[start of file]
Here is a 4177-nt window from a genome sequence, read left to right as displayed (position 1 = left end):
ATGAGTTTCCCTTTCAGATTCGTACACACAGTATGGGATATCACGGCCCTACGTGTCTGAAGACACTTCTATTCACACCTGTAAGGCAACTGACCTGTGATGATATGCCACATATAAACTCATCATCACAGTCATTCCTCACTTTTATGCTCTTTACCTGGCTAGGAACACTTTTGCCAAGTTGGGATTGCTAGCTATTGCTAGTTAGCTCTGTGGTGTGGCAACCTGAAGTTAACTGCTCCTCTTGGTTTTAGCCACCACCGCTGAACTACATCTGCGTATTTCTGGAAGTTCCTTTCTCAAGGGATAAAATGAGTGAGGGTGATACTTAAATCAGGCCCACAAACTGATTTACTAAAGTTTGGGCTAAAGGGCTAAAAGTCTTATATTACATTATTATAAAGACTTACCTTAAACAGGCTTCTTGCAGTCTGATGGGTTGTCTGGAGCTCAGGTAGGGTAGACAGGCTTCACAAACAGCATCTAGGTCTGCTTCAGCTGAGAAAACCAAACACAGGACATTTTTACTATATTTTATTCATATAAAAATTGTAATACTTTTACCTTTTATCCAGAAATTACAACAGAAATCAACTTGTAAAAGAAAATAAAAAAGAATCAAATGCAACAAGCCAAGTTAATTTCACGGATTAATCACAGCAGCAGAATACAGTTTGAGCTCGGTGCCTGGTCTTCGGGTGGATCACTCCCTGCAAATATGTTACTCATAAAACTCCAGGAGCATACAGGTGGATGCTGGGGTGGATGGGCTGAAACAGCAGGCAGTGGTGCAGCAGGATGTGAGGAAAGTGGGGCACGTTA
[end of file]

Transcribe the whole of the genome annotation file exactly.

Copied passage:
Here is a 4177-nt window from a genome sequence, read left to right as displayed (position 1 = left end):
ATGAGTTTCCCTTTCAGATTCGTACACACAGTATGGGATATCACGGCCCTACGTGTCTGAAGACACTTCTATTCACACCTGTAAGGCAACTGACCTGTGATGATATGCCACATATAAACTCATCATCACAGTCATTCCTCACTTTTATGCTCTTTACCTGGCTAGGAACACTTTTGCCAAGTTGGGATTGCTAGCTATTGCTAGTTAGCTCTGTGGTGTGGCAACCTGAAGTTAACTGCTCCTCTTGGTTTTAGCCACCACCGCTGAACTACATCTGCGTATTTCTGGAAGTTCCTTTCTCAAGGGATAAAATGAGTGAGGGTGATACTTAAATCAGGCCCACAAACTGATTTACTAAAGTTTGGGCTAAAGGGCTAAAAGTCTTATATTACATTATTATAAAGACTTACCTTAAACAGGCTTCTTGCAGTCTGATGGGTTGTCTGGAGCTCAGGTAGGGTAGACAGGCTTCACAAACAGCATCTAGGTCTGCTTCAGCTGAGAAAACCAAACACAGGACATTTTTACTATATTTTATTCATATAAAAATTGTAATACTTTTACCTTTTATCCAGAAATTACAACAGAAATCAACTTGTAAAAGAAAATAAAAAAGAATCAAATGCAACAAGCCAAGTTAATTTCACGGATTAATCACAGCAGCAGAATACAGTTTGAGCTCGGTGCCTGGTCTTCGGGTGGATCACTCCCTGCAAATATGTTACTCATAAAACTCCAGGAGCATACAGGTGGATGCTGGGGTGGATGGGCTGAAACAGCAGGCAGTGGTGCAGCAGGATGTGAGGAAAGTGGGGCACGTTA